• Nausea and/or vomiting (often preventive medications are given)
  • Skin rashes
  • Tiredness
  • Sore mouth
  • Hair loss
  • Tingling in hands or feet
  • Headaches
  • Metallic taste
  • Diarrhoea or constipation

Tips for managing chemotherapy

If you are having chemotherapy, there are some things that you can do to help manage the effects.

  • Drink plenty of water. Being hydrated helps to flush the chemotherapy drugs through your body and can make you feel better.
  • Chemo can affect your taste buds, meaning the foods you usually eat aren’t as appealing. Oncologists recommend that you eat whatever tastes good and fuels your body. Many people who have chemo recommend ice lollies and frozen fruit to help eliminate the metallic taste that is a common side effect of treatment.
  • Try and take regular walks to keep your circulation moving, your heart healthy and boost your natural endorphins.

Combined immune-chemotherapy treatments for FL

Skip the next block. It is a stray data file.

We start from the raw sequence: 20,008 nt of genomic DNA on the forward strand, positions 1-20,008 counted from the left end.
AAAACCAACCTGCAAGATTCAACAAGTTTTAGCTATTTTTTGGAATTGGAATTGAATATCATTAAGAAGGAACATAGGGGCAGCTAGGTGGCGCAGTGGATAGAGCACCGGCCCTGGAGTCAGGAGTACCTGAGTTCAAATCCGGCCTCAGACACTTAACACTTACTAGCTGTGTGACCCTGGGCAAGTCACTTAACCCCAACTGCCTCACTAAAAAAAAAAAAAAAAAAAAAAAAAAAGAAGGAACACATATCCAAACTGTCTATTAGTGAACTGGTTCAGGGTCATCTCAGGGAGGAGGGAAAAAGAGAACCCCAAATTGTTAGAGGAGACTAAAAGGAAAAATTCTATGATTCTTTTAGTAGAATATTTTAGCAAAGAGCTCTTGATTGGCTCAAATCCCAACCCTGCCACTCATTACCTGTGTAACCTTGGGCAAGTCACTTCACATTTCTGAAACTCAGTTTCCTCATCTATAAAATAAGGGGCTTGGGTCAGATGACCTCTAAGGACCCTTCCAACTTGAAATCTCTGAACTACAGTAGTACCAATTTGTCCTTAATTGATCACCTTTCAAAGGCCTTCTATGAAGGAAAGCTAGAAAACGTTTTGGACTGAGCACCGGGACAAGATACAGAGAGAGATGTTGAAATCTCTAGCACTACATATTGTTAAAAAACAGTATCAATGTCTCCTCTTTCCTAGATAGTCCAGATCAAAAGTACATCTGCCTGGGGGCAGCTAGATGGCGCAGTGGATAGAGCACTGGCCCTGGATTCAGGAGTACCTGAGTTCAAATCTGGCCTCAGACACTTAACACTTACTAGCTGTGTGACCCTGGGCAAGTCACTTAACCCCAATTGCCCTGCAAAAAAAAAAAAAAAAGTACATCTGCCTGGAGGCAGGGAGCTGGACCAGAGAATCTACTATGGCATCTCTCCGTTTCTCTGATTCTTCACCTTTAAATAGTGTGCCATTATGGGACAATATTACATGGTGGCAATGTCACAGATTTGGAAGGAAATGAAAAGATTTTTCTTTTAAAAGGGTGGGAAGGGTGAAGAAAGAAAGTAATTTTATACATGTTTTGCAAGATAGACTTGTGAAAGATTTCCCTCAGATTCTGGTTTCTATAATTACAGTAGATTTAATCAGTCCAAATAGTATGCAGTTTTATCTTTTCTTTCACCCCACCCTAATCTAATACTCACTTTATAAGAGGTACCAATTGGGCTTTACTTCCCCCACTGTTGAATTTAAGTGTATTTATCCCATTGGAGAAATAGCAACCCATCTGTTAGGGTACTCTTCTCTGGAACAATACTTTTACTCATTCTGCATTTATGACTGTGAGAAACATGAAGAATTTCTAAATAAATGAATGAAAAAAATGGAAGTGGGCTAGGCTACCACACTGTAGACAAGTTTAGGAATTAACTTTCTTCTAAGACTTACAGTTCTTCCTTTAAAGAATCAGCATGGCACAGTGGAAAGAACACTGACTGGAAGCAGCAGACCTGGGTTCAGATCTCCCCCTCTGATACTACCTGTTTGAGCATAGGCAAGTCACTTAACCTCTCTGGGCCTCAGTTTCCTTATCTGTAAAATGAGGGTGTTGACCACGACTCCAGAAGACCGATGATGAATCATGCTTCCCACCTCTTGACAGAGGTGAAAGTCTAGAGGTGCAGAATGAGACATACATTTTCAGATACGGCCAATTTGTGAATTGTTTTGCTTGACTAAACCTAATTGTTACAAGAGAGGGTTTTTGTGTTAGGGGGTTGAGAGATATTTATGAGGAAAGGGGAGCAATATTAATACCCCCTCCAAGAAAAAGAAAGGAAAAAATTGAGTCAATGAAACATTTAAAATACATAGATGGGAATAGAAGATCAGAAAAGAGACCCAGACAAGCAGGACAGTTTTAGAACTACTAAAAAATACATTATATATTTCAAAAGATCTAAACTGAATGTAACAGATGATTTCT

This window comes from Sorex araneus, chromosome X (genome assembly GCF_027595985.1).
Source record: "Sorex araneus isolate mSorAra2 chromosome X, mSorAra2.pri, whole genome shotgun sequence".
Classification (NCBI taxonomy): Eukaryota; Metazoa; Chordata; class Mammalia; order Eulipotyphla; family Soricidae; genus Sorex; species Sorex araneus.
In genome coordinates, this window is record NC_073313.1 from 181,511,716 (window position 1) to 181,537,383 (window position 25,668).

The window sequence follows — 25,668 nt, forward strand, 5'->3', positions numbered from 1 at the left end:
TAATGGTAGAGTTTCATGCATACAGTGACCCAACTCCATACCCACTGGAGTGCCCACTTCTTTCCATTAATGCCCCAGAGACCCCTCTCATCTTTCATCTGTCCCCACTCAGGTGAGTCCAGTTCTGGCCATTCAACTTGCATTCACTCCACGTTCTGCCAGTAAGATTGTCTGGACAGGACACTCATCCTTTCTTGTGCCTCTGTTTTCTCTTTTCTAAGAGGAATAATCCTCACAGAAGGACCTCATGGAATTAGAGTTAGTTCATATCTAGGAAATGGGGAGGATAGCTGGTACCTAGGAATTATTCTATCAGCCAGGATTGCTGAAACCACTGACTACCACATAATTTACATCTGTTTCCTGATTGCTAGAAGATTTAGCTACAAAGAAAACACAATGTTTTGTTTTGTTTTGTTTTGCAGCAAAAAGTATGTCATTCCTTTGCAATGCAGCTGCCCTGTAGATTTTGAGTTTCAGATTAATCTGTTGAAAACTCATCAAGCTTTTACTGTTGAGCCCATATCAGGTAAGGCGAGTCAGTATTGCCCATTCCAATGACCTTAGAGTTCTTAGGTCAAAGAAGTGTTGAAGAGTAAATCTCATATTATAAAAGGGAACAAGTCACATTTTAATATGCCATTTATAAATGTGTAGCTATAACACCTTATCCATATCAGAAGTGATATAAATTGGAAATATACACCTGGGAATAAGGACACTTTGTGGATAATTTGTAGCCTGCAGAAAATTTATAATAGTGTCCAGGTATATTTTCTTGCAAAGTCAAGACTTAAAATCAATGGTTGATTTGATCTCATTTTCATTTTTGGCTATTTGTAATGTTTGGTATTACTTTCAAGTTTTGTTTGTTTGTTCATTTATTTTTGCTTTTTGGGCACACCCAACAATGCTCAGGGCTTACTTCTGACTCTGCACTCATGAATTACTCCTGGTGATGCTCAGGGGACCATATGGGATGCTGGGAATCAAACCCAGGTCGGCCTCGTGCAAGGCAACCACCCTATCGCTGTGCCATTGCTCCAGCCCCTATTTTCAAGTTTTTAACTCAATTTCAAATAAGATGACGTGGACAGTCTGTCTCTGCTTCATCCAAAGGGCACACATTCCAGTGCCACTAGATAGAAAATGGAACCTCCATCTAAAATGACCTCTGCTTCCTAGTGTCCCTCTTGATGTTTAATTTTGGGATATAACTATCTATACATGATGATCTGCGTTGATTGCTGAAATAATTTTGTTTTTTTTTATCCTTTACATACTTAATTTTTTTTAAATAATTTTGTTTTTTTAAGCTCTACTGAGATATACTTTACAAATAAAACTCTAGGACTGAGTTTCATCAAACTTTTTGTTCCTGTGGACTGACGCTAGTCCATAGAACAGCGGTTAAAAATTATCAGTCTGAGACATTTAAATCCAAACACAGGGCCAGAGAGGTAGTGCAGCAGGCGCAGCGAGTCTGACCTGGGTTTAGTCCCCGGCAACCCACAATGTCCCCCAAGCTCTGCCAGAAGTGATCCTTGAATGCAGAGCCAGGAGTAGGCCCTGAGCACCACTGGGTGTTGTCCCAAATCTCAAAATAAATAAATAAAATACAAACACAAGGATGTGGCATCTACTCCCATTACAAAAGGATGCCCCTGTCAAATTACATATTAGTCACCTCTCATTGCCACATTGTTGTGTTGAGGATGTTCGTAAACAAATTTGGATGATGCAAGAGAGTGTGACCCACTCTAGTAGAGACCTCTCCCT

There are several different combinations of immunotherapy and chemotherapy combinations used to treat Follicular Lymphoma.


R-CHOP and R-CVP are acronyms for treatments that combine chemotherapy with Rituximab.

R-CHOP contains:

  • Rituximab (Rituxan®)
  • Cyclophosphamide
  • Doxorubicin (Adriamycin®)
  • Vincristine (Oncovin®)
  • Prednisolone (Prednisone)

R-CVP contains:

  • Rituximab (Rituxan®)
  • Cyclophosphamide
  • Vincristine (Oncovin®)
  • Prednisolone (Prednisone)

Both of these combinations are administered intravenously and via tablets. Commonly these are given as an outpatient, although you may need a hospital stay especially for the first cycle. The intravenous treatment is given on day 1 of a 3 week cycle (the prednisolone tablets are given for 5 days), with most people requiring 6 cycles. This means that you can expect your treatment plan to take in the region of 4 to 6 months.

Rituximab and Bendamustine (BR)

Bendamustine is a chemotherapy drug that works by disrupting the DNA in cancer cells so that they can’t divide and grow. Clinical studies have shown that combining Rituximab with Bendamustine is highly effective in patients with both newly diagnosed and relapsed indolent Follicular Lymphoma.